Home News Father of slain journalist Alison Parker going after YouTube over alleged refusal to remove murder video

Father of slain journalist Alison Parker going after YouTube over alleged refusal to remove murder video

by Mike Santorini

If you so choose, you could open up YouTube right now and watch footage of journalist Alison Parker and videographer Adam Word being shot death four years ago while shooting an interview in southern Virginia.

Despite YouTube’s notoriously strict guidelines for what is allowed on its platform, and repeated requests from Parker’s father to remove it, the video exists, easily viewable.

Well, Andy Parker has decided to take action.

Parker filed a complaint Thursday with the Federal Trade Commission, according to The Washington Post, claiming YouTube violates its own terms of service by hosting supposed “prohibited” content. There is no specific law that prevents YouTube from hosting graphic or disturbing videos.

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Parker’s goal? To “end the company’s blatant, unrepentant consumer deception.”

“We’re flagging the stuff,” Parker told The Post. “Nothing’s coming down. This is crazy. I cannot tolerate them profiting from my daughter’s murder, and that’s exactly what they do.”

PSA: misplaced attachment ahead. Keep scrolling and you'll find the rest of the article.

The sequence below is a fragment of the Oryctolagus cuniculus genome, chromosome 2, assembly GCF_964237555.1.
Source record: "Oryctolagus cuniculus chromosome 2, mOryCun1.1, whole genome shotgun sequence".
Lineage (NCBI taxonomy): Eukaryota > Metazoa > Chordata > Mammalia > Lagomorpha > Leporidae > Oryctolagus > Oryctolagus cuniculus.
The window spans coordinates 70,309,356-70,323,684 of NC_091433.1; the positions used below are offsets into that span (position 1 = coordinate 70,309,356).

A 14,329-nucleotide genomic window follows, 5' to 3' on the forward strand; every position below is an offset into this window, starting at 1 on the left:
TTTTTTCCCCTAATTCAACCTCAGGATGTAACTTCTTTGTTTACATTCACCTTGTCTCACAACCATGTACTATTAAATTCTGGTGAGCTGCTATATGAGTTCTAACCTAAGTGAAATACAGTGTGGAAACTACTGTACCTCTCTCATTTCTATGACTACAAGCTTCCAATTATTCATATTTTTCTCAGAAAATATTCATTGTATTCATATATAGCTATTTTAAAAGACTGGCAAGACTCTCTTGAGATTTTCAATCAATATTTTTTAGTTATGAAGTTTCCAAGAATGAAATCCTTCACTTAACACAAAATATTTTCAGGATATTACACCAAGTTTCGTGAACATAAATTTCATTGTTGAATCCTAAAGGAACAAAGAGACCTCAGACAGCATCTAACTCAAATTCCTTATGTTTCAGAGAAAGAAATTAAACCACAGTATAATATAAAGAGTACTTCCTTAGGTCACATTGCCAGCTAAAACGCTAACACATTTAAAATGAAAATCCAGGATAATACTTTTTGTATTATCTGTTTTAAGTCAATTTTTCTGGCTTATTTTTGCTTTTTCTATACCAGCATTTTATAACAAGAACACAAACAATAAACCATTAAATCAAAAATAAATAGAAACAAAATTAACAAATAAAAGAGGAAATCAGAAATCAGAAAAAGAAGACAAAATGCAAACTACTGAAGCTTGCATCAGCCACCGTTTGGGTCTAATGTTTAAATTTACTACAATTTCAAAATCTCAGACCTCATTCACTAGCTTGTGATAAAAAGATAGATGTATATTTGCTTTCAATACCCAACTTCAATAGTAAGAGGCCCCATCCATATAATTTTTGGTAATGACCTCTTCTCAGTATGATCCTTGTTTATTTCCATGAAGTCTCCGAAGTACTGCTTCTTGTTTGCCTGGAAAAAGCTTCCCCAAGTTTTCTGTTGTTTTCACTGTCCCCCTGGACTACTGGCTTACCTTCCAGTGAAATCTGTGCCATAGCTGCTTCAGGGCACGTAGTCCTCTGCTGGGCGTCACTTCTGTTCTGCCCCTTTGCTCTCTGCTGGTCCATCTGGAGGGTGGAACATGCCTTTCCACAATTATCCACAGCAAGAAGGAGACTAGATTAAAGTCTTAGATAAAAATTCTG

But Parker’s complaint doesn’t just pertain to videos of his daughter’s murder, which was executed by one of her former colleagues. Rather, it’s about holding YouTube accountable for numerous clips that contain content some consider disturbing.

From the complaint:

“Videos of Alison’s murder are just a drop in the bucket. There are countless other videos on YouTube depicting individuals’ moments of death, advancing hoaxes and inciting harassment of the families of murder victims, or otherwise violating YouTube’s Terms of Service.”

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YouTube claims it has removed thousands of videos of Alison’s murder since 2015.

“Our Community Guidelines are designed to protect the YouTube community, including those affected by tragedies,” the company said in a statement, via The Post. “We specifically prohibit videos that aim to shock with violence, or accuse victims of public violent events of being part of a hoax. We rigorously enforce these policies using a combination of machine learning technology and human review. … We will continue to stay vigilant and improve our policy enforcement.”

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